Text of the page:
I've been a fan of Swoon for a while and I'm delighted to share the news of her upcoming show at the Brooklyn Museum opening on Friday. Those of you not familiar will note, she is a Brooklyn-based artist, who celebrates everyday people and explores social and environmental issues with her signature paper portraits and figurative installations. She is best known for her large, intricately-cut prints wheat pasted to industrial buildings in Brooklyn and Manhattan.

Show information


Swoon
Swoon (Photo credit: aur2899)
Swoon - Boy
Swoon - Boy (Photo credit: drbooks)
Swoon
Swoon (Photo credit: carnagenyc)
Swoon
Swoon (Photo credit: carnagenyc)
Swoon twin death
Swoon twin death (Photo credit: mercurialn)
Swoon Detail
Swoon Detail (Photo credit: Trois Têtes (TT))
Swoon
Swoon (Photo credit: C-Monster)

Friday, March 07, 2014

#FridayReads: Handbook for an Unpredictable Life By Rosie Perez

In Handbook for an Unpredictable Life:  How I Survived Sister Renata and My Crazy Mother, and Still Came Out Smiling (with Great Hair), Oscar-nominated actress Rosie Perez’s never-before-told story of surviving a harrowing childhood and of how she found success—both in and out of the Hollywood limelight is revealed.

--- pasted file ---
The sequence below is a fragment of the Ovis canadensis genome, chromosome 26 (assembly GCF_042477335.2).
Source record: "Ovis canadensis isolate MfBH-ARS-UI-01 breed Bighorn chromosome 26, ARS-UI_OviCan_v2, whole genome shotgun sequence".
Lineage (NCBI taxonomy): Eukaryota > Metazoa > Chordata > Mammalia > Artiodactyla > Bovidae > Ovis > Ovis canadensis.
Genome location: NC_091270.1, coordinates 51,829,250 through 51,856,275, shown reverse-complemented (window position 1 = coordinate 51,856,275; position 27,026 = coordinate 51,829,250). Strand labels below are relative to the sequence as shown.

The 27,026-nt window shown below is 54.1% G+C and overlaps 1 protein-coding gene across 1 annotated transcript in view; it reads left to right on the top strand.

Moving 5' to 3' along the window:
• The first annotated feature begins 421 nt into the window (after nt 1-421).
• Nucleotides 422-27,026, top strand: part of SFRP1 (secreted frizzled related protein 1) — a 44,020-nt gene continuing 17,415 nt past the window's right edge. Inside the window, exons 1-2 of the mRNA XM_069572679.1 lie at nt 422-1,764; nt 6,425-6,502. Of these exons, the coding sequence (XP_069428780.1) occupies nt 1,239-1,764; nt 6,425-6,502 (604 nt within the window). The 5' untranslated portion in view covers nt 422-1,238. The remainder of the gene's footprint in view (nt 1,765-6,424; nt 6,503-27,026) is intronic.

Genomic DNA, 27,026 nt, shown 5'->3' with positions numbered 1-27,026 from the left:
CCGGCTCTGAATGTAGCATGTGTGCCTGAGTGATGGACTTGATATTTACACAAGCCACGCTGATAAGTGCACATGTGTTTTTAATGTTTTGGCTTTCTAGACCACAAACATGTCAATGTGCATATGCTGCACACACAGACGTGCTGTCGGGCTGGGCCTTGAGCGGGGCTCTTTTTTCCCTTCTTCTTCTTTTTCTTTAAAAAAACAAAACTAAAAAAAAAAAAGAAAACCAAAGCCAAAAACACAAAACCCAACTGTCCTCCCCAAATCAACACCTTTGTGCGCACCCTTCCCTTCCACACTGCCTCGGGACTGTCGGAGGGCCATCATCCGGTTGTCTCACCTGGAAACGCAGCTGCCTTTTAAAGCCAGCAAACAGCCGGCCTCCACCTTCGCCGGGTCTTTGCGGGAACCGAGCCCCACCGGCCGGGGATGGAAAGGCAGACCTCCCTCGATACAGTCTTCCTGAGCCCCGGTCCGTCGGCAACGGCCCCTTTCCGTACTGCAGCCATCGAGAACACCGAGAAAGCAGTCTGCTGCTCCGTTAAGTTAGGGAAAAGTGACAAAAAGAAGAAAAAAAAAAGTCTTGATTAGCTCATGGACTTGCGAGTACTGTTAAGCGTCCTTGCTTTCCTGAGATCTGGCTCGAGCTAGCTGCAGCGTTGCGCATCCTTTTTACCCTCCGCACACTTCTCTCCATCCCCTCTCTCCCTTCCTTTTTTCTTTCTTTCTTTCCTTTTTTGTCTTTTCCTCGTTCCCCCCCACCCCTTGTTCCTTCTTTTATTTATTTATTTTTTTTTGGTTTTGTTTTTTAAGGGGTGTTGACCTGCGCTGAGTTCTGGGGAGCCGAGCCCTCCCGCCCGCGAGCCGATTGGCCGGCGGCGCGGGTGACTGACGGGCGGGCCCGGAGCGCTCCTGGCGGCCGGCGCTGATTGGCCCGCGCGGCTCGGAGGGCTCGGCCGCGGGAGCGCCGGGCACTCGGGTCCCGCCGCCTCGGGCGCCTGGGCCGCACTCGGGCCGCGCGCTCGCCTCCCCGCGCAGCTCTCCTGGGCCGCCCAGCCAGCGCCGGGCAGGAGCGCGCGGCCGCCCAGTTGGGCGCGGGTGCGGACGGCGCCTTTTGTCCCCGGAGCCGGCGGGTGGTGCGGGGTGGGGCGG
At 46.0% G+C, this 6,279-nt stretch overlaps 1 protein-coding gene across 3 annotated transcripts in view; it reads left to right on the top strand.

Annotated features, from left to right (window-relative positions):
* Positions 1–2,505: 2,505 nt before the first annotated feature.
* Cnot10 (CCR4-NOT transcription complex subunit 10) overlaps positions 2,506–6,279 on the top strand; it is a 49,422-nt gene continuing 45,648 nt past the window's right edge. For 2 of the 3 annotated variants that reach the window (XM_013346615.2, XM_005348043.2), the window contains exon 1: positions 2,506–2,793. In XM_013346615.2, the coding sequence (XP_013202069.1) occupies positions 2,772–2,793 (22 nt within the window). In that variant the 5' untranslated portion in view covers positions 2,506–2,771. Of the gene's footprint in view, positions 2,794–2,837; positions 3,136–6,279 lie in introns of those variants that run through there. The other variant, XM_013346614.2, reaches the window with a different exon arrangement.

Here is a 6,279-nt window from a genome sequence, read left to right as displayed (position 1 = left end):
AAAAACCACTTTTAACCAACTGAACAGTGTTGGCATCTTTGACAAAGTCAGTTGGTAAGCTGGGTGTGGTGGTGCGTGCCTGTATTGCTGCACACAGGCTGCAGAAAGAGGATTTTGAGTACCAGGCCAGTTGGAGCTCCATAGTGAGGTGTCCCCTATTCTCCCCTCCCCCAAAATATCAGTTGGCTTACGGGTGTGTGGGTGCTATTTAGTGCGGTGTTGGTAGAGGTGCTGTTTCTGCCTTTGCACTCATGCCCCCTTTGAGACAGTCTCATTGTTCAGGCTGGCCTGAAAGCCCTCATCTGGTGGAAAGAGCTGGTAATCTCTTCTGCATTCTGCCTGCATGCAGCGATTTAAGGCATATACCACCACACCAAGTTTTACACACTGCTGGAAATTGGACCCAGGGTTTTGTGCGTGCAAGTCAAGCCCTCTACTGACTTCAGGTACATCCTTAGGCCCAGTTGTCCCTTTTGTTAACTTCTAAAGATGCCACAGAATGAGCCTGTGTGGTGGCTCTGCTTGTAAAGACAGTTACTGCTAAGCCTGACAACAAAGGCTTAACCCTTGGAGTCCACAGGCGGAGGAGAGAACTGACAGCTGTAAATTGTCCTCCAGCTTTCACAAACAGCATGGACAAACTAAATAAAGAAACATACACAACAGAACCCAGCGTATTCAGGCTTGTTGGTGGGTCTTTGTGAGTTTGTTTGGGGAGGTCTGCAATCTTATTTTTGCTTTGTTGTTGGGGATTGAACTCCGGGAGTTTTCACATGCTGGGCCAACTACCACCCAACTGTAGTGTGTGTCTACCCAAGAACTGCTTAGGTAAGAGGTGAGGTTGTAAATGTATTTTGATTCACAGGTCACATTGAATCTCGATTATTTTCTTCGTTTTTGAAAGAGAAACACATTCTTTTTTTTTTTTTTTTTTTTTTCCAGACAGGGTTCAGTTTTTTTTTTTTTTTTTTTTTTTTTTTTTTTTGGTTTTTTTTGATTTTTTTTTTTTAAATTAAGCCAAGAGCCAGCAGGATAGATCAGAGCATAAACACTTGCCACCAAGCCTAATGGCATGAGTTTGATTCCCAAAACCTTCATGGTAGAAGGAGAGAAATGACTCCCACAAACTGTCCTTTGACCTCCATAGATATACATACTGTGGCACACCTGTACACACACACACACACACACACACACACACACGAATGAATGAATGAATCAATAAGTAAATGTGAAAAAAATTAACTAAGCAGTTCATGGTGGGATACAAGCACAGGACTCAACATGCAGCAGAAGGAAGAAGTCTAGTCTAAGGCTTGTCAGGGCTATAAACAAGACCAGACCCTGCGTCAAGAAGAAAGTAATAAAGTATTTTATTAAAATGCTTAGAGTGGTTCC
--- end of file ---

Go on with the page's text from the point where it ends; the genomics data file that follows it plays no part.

Rosie Perez first caught our attention with her fierce dance in the title sequence of Do the Right Thing and has since defined herself as a funny and talented actress who broke boundaries for Latinas in the film industry. What most people would be surprised to learn is that the woman with the big, effervescent personality has a secret straight out of a Dickens novel. 

At the age of three, Rosie’s life was turned upside down when her mentally ill mother tore her away from the only family she knew and placed her in a Catholic children’s home in New York’s Westchester County. Thus began her crazily discombobulated childhood of being shuttled between “the Home,” where she and other kids suffered all manners of cruelty from nuns, and various relatives’ apartments in Brooklyn.